Randy Halverson, who recently won a time-lapse video competition with one of his Milky Way clips (see the clip at the bottom of this post), photographed this sequence during the summer and fall of 2011 in South Dakota, Utah and Colorado.
“What you see is real, but you can’t see it this way with the naked eye. It is the result of 20-30 second exposures, edited together over many hours to produce the time-lapse,” Halverson wrote.
At 0:53 and again at 2:17, for example, meteors with persistent trails twinkle into view.
The night sky seems unchanging to the naked eye, but beauty is hidden beyond the limits of unaided human perception.
As Earth rotates, the sky moves, revealing astronomical events that only time-lapse photography — a series of exposures lasting for minutes apiece — can truly capture.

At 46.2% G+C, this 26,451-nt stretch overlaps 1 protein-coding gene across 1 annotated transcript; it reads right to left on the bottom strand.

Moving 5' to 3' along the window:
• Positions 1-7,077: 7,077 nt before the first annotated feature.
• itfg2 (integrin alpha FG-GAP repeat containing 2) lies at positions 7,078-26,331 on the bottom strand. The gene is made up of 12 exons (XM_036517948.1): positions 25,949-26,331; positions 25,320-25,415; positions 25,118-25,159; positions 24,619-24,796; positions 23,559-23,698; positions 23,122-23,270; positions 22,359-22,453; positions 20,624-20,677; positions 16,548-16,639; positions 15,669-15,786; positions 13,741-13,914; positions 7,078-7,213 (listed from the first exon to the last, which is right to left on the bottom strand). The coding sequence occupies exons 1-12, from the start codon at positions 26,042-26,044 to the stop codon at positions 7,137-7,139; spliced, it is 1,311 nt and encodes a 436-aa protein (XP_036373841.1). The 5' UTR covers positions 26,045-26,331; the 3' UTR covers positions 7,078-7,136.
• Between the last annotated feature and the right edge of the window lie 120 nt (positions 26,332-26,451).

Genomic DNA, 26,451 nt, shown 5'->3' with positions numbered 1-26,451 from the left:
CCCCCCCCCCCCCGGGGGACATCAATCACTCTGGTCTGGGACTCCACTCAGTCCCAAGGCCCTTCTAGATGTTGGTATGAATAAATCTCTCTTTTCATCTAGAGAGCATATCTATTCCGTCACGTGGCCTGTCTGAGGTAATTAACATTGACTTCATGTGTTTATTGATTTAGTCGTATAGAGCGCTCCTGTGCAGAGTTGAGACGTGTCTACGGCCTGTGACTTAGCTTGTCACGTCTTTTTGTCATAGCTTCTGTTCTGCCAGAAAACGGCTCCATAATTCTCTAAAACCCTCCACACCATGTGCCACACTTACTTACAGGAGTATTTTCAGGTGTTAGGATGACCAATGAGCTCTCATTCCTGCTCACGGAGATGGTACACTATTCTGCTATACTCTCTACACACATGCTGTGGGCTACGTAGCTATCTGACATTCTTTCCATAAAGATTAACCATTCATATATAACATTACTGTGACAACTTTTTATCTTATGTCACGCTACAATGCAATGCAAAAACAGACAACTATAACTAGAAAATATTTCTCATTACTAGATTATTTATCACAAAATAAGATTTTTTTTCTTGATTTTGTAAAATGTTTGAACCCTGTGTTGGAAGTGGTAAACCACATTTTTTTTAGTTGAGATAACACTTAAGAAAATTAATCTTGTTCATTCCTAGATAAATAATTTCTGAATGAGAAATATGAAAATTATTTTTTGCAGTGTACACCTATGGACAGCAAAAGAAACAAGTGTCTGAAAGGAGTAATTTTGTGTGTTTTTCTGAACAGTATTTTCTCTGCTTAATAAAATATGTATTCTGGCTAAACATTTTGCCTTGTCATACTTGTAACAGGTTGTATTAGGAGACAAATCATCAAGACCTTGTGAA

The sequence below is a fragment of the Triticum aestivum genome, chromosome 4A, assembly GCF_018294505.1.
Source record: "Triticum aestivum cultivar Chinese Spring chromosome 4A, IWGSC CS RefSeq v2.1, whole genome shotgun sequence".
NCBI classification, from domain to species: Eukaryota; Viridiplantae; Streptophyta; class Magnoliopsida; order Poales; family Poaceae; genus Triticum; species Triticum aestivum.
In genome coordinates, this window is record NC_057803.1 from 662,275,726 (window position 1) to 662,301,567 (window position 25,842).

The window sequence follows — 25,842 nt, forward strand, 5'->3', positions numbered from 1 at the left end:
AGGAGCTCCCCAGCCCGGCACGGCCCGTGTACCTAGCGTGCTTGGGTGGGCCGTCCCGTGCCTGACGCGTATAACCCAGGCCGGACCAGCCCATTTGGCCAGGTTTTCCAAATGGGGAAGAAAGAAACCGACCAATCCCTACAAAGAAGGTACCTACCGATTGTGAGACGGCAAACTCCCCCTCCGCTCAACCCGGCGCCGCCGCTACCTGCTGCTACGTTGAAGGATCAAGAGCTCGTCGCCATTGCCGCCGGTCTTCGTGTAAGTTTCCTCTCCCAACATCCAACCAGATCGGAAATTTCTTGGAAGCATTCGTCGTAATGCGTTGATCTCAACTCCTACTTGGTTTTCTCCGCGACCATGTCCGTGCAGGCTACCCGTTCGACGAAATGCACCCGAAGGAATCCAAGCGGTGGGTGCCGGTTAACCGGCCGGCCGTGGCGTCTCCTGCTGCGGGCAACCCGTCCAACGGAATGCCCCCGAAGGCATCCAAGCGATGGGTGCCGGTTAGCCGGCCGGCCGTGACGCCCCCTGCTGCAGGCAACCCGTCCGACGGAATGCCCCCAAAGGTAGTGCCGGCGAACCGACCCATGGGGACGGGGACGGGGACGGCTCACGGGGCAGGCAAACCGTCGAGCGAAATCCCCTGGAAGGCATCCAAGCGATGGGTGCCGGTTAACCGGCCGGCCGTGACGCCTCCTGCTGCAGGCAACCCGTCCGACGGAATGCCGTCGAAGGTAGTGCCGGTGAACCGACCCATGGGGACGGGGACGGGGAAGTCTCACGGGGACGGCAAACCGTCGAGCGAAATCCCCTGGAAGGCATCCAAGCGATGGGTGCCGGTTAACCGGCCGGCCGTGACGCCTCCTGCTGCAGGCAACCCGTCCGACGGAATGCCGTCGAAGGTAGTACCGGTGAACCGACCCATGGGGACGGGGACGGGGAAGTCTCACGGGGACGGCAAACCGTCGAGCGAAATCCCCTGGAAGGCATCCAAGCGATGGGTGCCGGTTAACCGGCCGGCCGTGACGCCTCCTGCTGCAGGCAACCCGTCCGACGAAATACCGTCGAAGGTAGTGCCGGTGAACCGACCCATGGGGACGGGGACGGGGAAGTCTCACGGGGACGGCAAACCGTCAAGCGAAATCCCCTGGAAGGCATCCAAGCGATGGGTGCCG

“There are so many things you don’t normally see that you can with time-lapse,” said photographer Randy Halverson, who created the above video.
Halverson’s work even attracted the attention of Bear McCreary, a composer who wrote the music for TV shows Battlestar Galactica, Eureka and The Walking Dead. He scored Halverson’s for fun.
The surge in amateur popularity of time-lapse videos, caused in part by cheaper access to quality technology and video services, hasn’t gone unnoticed by Wired. Dim the lights, crank up the volume and watch some of our favourite clips in this gallery.
Tempest Milky Way from Randy Halverson.